Theme 5 is about underground navigation (led by Anderson). This theme is crucial as the location of large sections of the buried pipe network is either poorly or totally unknown and there is no current off-the-shelf navigation system that can be used by robots to work autonomously underground. Therefore, Theme 5 is linking across Theme 2 – 4 and it is focused on advancing the science of simultaneous localisation and mapping (SLAM). This theme will result in a new mapping and navigation technology to be used by the inspection robots.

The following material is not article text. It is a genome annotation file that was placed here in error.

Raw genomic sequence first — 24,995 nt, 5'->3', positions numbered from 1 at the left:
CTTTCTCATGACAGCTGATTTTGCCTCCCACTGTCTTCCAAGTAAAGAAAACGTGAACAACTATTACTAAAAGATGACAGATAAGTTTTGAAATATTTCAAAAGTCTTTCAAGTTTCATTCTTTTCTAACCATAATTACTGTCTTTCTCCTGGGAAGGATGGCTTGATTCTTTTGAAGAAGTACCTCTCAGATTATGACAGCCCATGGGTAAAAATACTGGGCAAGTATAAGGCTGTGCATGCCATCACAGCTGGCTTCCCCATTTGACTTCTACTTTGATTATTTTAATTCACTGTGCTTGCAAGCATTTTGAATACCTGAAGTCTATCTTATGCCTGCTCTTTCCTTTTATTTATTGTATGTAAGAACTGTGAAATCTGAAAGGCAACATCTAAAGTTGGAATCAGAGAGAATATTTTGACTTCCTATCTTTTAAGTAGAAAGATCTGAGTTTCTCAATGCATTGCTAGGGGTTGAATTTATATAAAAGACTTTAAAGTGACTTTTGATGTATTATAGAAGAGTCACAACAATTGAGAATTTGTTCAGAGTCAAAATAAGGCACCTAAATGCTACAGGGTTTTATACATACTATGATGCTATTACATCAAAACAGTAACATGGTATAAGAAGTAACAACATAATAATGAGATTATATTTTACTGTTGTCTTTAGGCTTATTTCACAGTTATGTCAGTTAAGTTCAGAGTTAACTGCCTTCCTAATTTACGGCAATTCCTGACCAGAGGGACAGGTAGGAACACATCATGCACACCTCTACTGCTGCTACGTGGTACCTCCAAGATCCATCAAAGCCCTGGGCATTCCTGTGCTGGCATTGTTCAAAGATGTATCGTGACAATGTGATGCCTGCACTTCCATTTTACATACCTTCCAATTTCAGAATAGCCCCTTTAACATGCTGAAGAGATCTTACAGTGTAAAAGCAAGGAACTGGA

Effective interventions in buried pipes will rely on accurate knowledge of the pipe network itself and on the location of the robot sensors within the network. The former is for the operators to have accurate and up to date information on their assets. The latter is to ensure that the robot swarm efficiently inspects the whole network in a timely fashion and to pinpoint faults for interventions. It is also critical to the success of the array sensing that the sensor node positions are known accurately. This theme will focus on novel algorithms for simultaneous localisation and mapping (SLAM) and subsequent navigation in feature sparse pipe networks. The first major challenge is to generate accurate 3D maps of pipe networks using 1D and pseudo-2D movements in feature sparse environments. The second challenge is to incorporate prior knowledge (e.g. from geographical information systems (GIS)) to enhance SLAM initialisation and performance. The third major challenge is to combine SLAM information from multiple (swarm) robots to produce a real-time fused pipe network map and condition localisation information for robot navigation, sensing and for targeted interventions by utility companies. The team assembled is uniquely placed to address these challenges, with relevant expertise in SLAM, swarm robotics and autonomous systems including that acquired from the EPSRC ATU project (EP/K021699).